3. Watch Gronkowski's news very closely. If Gronkowski heals in time for the season's start and remains healthy, he could shatter every tight end receiving record there is, and handsomely reward those who took a gamble on him. Tom Brady needs someone to throw to in that heavy rhythm-passing offense. However, Gronkowski may on the PUP list into the season and prove worthless for the first eight weeks. Choose wisely.
4. Pick your TE last (well, before your D/ST and K). A fantasy owner could benefit from merely picking through the leftovers and play the hot hands each week, because there's not much of a difference between the middle of the pack starting tight ends and those who ultimately go undrafted. Last season, this strategy worked wonders for those who ended up with Dennis Pitta, Kyle Rudolph, Greg Olsen or Owen Daniels. There are a number of candidates to be the next breakthroughs, like Dewayne Allen, Coby Fleener or one of the ends coming off reconstructive knee surgery: Heath Miller, Jake Ballard or Scott Chandler. All of these guys are late-round picks. Miss on one of them, take one of the others. Use tight ends as disposable resources.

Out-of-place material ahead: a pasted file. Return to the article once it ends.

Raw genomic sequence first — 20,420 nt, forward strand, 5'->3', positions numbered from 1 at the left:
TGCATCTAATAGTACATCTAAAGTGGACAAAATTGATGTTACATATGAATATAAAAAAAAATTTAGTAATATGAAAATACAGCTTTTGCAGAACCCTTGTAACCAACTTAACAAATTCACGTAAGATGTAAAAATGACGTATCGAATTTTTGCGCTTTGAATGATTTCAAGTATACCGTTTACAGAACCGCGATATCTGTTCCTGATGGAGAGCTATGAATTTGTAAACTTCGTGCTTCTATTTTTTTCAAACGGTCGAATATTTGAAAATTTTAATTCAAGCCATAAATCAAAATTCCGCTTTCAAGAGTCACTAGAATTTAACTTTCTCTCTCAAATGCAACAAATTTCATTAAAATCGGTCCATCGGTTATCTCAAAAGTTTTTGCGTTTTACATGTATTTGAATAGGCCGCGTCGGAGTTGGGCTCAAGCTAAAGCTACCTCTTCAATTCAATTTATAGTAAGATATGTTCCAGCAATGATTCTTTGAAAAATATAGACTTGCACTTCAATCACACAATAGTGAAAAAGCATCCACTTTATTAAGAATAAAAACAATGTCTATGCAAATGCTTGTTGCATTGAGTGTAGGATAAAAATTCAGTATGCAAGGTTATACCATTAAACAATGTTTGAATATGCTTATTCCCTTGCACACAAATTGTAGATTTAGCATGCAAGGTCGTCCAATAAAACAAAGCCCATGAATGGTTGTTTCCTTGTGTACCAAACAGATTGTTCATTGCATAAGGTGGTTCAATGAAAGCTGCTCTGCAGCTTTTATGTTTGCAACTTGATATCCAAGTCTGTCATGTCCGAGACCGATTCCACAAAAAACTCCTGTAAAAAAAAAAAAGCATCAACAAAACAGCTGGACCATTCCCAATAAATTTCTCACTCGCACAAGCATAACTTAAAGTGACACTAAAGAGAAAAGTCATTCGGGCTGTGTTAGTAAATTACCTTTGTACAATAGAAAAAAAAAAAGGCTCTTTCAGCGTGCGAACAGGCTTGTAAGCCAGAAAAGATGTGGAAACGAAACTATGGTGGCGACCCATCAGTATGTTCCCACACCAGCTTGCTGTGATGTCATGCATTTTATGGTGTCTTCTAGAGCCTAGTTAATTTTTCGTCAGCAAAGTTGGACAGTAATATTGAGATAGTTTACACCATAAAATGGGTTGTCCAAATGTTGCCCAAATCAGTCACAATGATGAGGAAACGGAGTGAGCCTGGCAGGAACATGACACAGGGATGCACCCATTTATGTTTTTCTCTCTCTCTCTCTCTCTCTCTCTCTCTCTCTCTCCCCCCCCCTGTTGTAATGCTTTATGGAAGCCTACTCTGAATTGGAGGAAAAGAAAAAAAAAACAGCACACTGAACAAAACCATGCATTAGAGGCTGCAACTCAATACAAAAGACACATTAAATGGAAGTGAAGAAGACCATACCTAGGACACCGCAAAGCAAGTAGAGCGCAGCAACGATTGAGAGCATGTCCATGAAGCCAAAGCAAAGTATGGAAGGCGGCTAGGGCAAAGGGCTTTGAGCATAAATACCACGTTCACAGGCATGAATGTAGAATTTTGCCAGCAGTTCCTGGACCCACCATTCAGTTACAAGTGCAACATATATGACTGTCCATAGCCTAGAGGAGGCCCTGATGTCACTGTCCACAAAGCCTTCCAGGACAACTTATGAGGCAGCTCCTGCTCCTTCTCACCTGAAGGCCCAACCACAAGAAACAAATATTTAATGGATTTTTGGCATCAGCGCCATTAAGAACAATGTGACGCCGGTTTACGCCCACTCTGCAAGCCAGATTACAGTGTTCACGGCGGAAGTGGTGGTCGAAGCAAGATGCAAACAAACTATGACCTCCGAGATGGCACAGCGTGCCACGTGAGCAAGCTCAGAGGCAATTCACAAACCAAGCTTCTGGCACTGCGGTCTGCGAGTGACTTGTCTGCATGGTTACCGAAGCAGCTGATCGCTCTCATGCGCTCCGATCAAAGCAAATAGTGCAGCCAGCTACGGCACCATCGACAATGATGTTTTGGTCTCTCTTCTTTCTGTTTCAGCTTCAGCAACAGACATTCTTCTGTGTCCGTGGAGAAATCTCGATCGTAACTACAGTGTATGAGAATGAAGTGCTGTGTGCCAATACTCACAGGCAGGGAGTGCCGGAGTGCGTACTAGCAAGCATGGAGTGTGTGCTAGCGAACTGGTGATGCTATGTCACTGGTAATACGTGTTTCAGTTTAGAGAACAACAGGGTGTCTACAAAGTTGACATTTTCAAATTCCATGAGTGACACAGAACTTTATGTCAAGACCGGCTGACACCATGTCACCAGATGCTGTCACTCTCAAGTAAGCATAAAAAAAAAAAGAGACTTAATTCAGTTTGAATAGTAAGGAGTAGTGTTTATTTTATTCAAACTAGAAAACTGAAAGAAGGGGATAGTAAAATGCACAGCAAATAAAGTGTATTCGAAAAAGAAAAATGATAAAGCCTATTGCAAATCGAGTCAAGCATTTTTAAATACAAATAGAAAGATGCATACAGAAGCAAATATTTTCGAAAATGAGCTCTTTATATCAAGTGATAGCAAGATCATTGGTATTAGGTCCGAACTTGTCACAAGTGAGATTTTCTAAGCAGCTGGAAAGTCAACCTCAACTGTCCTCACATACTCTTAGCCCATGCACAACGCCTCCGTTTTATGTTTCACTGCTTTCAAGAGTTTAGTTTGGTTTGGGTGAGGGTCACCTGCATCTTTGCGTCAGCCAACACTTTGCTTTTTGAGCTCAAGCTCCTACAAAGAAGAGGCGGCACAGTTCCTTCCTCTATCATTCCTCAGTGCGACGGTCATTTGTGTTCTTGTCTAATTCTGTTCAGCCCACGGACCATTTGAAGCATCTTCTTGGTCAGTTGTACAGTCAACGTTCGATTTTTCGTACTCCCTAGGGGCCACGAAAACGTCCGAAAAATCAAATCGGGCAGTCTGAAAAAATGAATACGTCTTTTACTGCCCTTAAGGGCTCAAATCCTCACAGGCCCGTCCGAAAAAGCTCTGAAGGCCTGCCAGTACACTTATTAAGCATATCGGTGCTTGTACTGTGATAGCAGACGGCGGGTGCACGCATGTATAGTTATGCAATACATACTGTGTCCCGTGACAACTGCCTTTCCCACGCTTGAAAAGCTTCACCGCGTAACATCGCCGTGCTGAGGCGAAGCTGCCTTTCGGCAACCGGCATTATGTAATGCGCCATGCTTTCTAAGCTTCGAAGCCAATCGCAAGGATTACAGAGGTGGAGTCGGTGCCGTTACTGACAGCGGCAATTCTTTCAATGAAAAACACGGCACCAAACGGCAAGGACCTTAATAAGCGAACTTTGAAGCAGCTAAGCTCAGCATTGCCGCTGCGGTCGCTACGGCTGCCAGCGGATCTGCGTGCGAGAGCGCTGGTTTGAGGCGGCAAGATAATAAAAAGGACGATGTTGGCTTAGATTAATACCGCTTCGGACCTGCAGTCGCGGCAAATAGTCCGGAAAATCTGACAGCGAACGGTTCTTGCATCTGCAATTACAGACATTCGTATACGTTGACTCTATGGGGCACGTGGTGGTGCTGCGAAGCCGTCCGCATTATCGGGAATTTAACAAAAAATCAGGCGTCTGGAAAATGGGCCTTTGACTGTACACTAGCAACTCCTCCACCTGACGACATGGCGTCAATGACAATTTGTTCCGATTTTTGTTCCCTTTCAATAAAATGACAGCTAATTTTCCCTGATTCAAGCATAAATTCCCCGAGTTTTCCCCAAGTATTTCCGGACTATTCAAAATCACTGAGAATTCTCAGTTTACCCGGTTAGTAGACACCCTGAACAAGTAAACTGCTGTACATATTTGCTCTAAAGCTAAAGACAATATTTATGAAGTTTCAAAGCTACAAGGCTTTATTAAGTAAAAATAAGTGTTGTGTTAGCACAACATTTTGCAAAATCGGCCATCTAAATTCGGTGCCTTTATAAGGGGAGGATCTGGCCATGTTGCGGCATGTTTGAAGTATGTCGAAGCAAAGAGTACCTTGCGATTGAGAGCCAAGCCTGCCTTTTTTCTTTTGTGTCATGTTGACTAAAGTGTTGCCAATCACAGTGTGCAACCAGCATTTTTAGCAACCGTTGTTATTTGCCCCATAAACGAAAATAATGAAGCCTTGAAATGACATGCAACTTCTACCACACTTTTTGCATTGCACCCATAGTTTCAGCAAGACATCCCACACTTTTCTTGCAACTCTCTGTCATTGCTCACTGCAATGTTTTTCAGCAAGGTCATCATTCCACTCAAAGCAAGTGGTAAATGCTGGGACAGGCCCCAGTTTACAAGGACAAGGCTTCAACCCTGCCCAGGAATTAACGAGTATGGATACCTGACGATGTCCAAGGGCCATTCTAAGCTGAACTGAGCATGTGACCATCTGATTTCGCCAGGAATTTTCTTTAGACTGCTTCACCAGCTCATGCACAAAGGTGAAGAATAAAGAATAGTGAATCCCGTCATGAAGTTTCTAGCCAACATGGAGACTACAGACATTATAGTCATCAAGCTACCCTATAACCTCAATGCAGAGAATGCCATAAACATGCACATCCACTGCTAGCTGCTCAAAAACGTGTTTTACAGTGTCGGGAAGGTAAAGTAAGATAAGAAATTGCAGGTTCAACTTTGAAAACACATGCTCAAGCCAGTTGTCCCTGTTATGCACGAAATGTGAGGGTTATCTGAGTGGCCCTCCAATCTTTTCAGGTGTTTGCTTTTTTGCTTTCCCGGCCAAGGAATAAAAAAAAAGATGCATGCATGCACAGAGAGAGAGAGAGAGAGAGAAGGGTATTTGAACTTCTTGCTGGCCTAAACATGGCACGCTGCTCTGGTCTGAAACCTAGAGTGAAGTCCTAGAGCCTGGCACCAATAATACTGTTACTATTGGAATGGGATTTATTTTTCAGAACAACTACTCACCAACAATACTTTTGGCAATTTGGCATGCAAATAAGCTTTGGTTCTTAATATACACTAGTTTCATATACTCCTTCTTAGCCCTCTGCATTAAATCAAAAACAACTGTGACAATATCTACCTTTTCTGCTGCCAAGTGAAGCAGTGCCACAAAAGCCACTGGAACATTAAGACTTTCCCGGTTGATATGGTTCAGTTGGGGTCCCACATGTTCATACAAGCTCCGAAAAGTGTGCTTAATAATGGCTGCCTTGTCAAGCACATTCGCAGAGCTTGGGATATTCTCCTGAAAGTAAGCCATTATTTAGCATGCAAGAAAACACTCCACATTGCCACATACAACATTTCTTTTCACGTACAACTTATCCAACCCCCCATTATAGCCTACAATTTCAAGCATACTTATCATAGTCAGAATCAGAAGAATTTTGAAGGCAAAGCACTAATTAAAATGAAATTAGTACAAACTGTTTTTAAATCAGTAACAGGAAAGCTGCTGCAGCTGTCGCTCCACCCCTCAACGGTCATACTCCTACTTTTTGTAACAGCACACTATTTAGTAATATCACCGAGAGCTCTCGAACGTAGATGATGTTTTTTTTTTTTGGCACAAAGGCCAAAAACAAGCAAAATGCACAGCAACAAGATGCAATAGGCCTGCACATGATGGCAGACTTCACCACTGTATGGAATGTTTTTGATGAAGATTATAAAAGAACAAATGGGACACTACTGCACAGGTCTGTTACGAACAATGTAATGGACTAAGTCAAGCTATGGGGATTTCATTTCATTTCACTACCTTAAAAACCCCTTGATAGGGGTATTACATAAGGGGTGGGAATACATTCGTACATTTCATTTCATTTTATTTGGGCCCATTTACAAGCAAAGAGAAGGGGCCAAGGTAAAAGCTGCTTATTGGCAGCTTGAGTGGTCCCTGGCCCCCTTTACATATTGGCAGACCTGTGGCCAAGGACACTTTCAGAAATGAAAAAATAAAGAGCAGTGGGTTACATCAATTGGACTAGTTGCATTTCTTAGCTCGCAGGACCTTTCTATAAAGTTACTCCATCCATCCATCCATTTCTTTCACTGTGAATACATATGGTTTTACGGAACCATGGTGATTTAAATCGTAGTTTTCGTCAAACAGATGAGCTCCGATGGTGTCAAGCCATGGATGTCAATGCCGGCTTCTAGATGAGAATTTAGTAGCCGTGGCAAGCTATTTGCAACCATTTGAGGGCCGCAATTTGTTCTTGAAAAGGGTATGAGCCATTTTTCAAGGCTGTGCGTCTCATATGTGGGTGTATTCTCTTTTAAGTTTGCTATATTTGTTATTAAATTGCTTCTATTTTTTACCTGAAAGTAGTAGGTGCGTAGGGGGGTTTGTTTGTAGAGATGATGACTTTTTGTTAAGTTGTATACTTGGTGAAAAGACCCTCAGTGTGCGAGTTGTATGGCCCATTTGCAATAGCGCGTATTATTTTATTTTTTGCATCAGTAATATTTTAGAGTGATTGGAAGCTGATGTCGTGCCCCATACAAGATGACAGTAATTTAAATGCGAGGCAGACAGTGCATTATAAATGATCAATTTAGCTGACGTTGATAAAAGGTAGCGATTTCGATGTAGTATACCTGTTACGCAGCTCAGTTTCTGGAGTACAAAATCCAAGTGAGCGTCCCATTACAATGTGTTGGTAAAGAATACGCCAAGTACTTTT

Tight end notables
• Reach: Jermichael Finley, Green Bay Packers. Resist the urge to draft Finley in the middle rounds. Sure, he's catching passes from arguably the best quarterback in fantasy, but last season he had just two touchdowns. Finley has talent and a relatively strong name in fantasy circles, but it's more likely his draft position exceeds his production -- especially with the self-destruction of the tight end position at the highest tiers.
• Steal: Vernon Davis, San Francisco 49ers. Davis, also coming off a down year, is a similar case to Finley; he once was considered an elite fantasy tight end, and he even led the position in scoring. The difference is that Davis is his team's potential No. 1 target in the passing game. He spent time in OTAs working as an outside receiver -- especially after the injury to Michael Crabtree (Achilles') that could knock him out most of the season. If Colin Kaepernick is going to justify his rising draft position, one of his targets will benefit, and it won't be the 32-year-old Anquan Boldin. A huge opportunity is laid out before Davis.
• Injury-risk: Rob Gronkowski, New England Patriots. At this point, Gronkowski's timetable to return from his back surgery is still unknown; he could miss mere preseason games, or he could be out through Week 8, if he's still on the PUP list at the end of training camp. The Patriots have a moratorium on talking about injuries, so we are going to get very limited information on his status before draft day. Drafting Gronkowski will mean drafting multiple tight ends, which just burns precious roster space.